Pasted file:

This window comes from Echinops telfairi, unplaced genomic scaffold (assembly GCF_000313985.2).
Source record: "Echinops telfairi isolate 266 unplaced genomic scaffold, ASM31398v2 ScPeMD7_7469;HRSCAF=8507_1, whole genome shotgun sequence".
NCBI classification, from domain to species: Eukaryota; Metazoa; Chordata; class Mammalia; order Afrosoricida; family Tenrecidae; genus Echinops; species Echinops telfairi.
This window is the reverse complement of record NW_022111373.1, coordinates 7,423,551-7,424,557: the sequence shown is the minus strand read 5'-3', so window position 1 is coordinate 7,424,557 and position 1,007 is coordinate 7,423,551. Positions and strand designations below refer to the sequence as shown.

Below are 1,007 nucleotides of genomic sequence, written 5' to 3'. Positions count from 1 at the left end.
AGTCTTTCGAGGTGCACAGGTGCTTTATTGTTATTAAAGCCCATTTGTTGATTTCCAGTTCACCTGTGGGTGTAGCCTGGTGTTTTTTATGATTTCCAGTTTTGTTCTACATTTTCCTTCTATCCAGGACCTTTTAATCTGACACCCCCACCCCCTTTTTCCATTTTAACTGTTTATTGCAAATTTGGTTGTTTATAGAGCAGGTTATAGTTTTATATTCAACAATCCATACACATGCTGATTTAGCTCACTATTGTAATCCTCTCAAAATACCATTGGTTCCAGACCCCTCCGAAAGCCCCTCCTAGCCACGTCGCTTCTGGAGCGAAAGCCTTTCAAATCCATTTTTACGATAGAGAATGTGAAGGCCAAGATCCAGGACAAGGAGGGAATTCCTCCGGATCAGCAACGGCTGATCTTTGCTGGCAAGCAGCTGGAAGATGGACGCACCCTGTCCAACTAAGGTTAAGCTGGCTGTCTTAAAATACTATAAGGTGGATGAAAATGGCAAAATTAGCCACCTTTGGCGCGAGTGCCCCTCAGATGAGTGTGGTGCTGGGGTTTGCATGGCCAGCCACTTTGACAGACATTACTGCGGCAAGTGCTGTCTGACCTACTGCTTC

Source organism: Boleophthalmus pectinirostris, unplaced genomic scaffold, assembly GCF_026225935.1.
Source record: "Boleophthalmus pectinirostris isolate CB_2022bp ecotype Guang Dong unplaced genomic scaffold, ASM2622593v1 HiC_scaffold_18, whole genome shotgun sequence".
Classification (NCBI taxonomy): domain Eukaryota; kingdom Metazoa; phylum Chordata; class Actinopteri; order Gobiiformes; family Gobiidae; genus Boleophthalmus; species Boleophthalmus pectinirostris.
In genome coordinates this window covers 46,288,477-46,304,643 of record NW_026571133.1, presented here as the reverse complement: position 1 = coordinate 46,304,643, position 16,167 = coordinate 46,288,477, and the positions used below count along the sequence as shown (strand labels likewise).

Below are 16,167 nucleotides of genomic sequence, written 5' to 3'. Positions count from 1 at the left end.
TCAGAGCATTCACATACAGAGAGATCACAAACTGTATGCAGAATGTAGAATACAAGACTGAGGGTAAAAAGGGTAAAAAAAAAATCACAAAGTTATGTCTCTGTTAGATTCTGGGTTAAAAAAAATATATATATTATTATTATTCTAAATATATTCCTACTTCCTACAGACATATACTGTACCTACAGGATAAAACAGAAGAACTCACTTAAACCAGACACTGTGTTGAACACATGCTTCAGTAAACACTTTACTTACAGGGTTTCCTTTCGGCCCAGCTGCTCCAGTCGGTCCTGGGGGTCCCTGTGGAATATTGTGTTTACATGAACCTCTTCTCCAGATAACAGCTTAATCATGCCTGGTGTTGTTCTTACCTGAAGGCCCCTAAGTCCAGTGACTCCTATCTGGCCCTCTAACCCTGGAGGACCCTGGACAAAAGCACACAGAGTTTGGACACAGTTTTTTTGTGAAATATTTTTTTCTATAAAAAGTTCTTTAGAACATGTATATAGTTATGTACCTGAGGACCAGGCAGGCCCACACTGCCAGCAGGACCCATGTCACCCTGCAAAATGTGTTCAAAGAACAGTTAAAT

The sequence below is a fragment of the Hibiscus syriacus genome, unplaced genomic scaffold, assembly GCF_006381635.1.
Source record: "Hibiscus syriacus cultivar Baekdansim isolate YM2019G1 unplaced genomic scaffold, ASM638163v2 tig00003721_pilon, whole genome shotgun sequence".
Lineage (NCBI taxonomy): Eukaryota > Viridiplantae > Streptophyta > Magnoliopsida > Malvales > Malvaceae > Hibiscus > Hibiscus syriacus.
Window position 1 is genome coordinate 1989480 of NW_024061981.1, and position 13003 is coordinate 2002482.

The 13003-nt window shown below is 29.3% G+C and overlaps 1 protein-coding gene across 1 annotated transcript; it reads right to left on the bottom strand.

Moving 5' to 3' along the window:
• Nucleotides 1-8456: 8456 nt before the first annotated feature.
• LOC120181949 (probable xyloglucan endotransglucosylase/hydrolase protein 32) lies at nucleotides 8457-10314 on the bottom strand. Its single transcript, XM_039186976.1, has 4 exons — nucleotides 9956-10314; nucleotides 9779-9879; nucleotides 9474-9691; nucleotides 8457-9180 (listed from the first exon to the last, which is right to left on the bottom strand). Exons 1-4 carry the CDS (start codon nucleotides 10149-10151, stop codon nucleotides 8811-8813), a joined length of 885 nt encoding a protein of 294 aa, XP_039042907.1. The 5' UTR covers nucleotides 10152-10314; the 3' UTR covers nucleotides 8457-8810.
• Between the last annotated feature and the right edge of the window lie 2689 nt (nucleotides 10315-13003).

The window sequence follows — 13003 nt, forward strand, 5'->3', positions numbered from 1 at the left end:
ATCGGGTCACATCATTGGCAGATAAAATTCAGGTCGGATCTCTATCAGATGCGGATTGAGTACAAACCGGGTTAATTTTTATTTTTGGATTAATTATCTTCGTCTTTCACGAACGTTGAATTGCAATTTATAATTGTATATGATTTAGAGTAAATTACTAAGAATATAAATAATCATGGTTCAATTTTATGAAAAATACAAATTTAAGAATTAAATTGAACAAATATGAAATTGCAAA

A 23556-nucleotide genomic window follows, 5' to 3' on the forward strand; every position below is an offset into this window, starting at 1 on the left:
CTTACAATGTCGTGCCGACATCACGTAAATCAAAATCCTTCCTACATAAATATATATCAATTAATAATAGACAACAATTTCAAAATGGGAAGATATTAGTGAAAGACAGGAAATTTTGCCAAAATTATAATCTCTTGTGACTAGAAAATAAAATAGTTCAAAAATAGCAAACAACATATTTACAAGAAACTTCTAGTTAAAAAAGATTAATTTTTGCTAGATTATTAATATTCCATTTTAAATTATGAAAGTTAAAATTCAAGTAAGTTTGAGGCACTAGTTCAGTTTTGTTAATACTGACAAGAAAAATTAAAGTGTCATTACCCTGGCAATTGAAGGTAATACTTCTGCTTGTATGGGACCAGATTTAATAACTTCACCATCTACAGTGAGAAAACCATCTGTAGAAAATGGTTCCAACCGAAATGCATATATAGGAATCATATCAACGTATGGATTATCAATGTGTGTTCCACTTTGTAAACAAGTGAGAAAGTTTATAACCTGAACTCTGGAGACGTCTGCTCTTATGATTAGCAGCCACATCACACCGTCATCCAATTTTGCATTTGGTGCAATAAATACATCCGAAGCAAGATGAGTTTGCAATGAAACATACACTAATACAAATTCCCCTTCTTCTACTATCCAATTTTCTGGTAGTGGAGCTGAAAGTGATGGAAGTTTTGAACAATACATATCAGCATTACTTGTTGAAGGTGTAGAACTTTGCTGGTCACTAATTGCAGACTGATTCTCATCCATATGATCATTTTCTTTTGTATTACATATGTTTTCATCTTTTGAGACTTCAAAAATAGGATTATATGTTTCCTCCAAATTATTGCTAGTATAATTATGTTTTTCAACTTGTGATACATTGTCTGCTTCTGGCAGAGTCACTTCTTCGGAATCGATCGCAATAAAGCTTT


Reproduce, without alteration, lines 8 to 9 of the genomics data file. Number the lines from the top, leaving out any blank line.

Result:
Source record: "Boleophthalmus pectinirostris isolate CB_2022bp ecotype Guang Dong unplaced genomic scaffold, ASM2622593v1 HiC_scaffold_18, whole genome shotgun sequence".
Classification (NCBI taxonomy): domain Eukaryota; kingdom Metazoa; phylum Chordata; class Actinopteri; order Gobiiformes; family Gobiidae; genus Boleophthalmus; species Boleophthalmus pectinirostris.